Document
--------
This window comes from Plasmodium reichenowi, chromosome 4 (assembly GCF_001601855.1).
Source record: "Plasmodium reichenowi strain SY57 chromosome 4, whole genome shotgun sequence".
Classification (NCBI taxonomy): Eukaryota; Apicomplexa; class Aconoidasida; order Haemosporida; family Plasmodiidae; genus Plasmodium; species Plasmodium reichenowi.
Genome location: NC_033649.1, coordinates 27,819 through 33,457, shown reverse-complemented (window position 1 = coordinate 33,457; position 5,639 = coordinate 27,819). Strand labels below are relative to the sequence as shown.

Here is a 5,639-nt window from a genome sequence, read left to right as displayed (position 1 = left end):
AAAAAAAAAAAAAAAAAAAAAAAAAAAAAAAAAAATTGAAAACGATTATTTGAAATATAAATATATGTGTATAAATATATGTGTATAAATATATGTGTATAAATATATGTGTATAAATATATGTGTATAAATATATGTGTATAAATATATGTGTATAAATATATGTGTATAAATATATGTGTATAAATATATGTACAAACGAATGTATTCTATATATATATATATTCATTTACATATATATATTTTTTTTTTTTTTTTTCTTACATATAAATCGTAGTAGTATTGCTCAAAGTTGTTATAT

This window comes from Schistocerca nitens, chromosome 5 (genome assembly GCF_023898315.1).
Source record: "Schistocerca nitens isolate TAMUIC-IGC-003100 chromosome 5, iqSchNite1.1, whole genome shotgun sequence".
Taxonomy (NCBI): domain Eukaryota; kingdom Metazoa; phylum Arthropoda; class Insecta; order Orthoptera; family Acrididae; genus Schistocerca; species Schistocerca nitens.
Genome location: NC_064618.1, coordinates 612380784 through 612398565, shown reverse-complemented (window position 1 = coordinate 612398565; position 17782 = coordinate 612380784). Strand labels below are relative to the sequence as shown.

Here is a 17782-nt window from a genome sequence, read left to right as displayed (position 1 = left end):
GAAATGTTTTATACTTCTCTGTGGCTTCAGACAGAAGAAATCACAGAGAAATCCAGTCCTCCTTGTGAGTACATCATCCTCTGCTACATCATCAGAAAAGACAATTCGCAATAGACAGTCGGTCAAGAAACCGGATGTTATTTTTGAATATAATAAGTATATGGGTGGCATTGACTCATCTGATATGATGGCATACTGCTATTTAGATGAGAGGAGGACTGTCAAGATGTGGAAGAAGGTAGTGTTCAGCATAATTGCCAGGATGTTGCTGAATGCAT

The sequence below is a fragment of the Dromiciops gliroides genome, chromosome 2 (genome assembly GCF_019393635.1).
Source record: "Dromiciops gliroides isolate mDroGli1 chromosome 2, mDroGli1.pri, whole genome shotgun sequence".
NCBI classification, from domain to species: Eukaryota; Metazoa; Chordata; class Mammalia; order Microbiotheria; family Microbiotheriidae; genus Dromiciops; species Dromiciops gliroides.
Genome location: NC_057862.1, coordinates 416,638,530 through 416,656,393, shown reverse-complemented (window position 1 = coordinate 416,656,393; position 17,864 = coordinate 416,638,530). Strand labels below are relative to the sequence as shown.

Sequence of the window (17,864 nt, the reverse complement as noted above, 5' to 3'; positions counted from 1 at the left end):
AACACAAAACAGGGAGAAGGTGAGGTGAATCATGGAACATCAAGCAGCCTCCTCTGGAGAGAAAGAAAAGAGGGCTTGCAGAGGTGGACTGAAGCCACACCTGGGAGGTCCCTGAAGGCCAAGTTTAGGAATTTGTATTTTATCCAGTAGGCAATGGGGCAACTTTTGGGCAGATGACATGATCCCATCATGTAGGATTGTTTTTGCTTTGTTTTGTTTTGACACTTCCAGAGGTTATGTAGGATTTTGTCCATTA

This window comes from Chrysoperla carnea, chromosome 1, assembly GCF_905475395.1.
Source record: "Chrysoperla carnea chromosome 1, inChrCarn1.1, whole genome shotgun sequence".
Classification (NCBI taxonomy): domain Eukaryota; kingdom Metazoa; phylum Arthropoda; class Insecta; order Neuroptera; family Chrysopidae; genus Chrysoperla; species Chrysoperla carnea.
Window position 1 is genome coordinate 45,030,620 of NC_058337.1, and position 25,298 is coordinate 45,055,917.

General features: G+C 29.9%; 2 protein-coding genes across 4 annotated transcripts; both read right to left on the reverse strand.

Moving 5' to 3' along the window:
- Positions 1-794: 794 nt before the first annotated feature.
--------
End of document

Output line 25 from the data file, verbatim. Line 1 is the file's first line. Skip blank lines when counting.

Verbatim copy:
- Positions 1-794: 794 nt before the first annotated feature.